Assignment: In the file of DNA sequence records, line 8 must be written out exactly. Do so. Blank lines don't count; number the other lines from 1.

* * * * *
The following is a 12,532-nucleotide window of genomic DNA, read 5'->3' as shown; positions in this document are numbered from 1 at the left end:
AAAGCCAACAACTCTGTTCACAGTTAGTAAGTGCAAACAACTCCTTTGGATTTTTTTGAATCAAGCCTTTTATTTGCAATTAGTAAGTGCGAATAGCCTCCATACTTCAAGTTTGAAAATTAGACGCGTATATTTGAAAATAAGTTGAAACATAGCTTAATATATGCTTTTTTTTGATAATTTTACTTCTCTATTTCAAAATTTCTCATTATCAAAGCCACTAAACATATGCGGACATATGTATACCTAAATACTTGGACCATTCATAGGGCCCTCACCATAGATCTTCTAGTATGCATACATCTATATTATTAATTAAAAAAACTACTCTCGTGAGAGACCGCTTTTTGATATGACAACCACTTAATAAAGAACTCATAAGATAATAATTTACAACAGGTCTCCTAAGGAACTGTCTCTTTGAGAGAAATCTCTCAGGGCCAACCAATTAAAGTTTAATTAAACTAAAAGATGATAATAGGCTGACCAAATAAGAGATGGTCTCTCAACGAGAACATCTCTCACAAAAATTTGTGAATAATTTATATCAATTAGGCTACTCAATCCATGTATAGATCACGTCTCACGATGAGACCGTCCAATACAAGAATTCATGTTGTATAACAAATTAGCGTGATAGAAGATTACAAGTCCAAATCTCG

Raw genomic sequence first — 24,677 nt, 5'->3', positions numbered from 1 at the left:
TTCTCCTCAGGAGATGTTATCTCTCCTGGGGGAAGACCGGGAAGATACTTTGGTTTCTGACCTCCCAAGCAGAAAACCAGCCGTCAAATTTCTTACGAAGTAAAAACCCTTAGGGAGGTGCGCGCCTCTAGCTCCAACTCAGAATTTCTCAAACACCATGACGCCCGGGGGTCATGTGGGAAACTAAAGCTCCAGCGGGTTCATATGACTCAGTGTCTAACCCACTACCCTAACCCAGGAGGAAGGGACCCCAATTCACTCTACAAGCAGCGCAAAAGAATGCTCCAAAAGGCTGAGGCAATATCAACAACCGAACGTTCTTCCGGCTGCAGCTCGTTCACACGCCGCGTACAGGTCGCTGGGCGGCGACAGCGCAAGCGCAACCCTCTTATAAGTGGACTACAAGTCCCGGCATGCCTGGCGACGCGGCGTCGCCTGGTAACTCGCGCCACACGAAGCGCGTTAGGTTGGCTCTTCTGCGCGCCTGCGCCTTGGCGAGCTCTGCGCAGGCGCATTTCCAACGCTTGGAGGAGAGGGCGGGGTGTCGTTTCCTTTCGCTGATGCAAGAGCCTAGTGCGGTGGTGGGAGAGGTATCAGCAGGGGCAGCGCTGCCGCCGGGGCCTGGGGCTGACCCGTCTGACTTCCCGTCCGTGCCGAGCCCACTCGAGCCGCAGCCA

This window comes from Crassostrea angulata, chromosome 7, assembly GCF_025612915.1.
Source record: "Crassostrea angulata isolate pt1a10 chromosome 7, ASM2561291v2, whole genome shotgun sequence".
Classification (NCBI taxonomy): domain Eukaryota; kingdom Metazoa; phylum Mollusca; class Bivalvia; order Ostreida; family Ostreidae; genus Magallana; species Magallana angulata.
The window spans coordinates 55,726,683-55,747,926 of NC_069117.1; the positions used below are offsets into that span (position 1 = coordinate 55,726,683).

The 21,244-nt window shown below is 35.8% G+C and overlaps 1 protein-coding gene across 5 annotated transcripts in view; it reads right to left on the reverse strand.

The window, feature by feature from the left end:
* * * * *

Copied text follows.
The window spans coordinates 55,726,683-55,747,926 of NC_069117.1; the positions used below are offsets into that span (position 1 = coordinate 55,726,683).